Thursday, May 8, 2014

Trans-Siberian Train--Russia-Mongolia-China-Vietnam Trip

After leaving Loreto, Mexico on April 3rd, I have been busy organizing my upcoming trip beginning May 25th on the Tran-Siberian Train through Russia, Mongolia and Beijing, China. After that, I will be continuing my trip through China and Vietnam with a short flight to Bangkok and then on to Taiwan before returning to Seattle on August 1st. I will be traveling by train for over 7,500 miles through 5 time zones.

For this trip, I needed to get three Visas ahead of time: Russia, China, and Vietnam. On April 4th, I met with ABriggs Company, a Visa fixer to get the Visas. I had my passport pictures and had filled out the extensive on line questionnaires for these countries which asked for a whole host of questions ranging from listing the last 10 countries I had visited and dates, my military service, participation in any armed conflicts, if I was a trained killer, weapons I have been trained to operate. my purpose for travel, my detailed itinerary of all of the hotel/hostels I was staying at, invitations to come to Russia and China---obtained from the hostels---and arrival and departure dates, mode of transportation and flight or train numbers.

ABriggs and sent my China Visa request to the China Consulate in San Francisco. A week later, I received my passport by FedEx that contained my Vietnam and China Visas. These Visa application processes that require invitations from hotels or tour companies and airline flights are designed to provide income to these entities and do not benefit independent travelers like me.

ABriggs and other fixer companies charge about $80 plus FedEx shippiing for each visa obtained in this manner, but the cost is about the same if you tried to go directly to the various foreign embassies or consulates unless you live in a city where they have an embassy or consulate. Even then, China contracts out the Visa process.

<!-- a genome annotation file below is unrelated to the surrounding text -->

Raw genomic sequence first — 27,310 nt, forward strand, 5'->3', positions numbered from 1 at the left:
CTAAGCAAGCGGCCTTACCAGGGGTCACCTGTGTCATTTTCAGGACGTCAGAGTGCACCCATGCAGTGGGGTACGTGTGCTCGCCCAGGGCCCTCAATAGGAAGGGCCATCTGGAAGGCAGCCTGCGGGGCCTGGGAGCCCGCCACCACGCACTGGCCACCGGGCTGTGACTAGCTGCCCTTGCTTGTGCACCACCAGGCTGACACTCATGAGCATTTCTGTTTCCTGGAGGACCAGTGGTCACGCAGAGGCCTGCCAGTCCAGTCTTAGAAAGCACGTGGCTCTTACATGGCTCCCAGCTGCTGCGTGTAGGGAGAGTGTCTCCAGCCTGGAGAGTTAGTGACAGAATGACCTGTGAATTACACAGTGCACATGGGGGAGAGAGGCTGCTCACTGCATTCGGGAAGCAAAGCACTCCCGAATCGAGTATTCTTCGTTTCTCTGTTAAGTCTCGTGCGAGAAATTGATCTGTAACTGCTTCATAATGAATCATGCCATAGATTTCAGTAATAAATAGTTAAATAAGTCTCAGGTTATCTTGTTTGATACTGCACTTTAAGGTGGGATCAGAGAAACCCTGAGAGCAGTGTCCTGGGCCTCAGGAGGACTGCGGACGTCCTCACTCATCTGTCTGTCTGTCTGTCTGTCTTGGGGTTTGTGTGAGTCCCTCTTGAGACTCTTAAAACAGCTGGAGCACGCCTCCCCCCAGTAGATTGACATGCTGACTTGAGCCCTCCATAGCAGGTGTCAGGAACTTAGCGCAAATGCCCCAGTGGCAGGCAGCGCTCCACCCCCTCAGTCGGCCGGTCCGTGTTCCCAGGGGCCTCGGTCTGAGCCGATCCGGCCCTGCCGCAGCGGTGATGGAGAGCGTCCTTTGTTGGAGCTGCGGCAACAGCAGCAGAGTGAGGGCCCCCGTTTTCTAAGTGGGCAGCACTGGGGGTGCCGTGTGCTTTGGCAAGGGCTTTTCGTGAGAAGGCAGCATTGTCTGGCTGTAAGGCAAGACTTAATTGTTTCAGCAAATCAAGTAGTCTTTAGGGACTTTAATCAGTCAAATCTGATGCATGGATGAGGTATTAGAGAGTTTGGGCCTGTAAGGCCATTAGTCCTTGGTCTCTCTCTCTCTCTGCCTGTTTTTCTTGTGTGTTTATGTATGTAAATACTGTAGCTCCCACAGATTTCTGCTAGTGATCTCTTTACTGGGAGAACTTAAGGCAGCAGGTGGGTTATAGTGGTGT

For me, the ABriggs here in Seattle was a great bargain, because they got me the two visas I needed in time to get the final Russia Visa. ABriggs charged $458 to process both visas: the fee for the Vietnam visa was $90 and the China visa was $140. ABriggs was charging $100 for getting the Russia Visa, but they told me that it would be easy enough for me to go to the Seattle ILS-Russia Consulate partner on Western Ave and apply myself which I did.

My Vietnam Visa was issued on April 8th and good for travel in Vietnam from June 24th through July 23rd and my China Visa was issued on April 10th and good for travel in China until April 10, 2015 with continuous stays up to 30 days.

On April 14th, I went to apply for my Russia Visa at the ILS Office near the Pike Place Market. I ended up using my Real Russia Train company invitation as a part of my application proces. They told me to return on April 28th after 1PM so see if my Visa was approved. I don't think Edward Snowden had to go through this much scruitiny.

On April 28th, I received my US Passport back from ILS with all of my needed Visas: Russia, China and Vietnam. Only the Russia Visa had limited my visa to just the stated days I would be in Russia: from May 26th to June 8th. Mongolia, Thailand, and Taiwan all allow Visas on arrival. This process was much faster than I expected, and now I can concentrate on my trip and what I need to take.

My Visas:

 

2 comments:

  1. Rick,

    This looks like an adventure of a lifetime. I wish you safe travels and lots of great experiences and conversations. I'll be following you with interest as a new grandpa launches into the Siberian vastness and into the Oriental mysteries. Be safe and Carpe Dieum!

    ReplyDelete
  2. Yes, just 10 more days before I begin. My first train section from Moscow to Irkutsk will be in 3rd class carriage known as platzkart, kind of a rolling dorm room with 52 other people. After over 87 hours on the train, I will be ready for a short stay in Irkutsk area. I probably will only post a couple more times before I leave. Thanks for the encouragement.

    ReplyDelete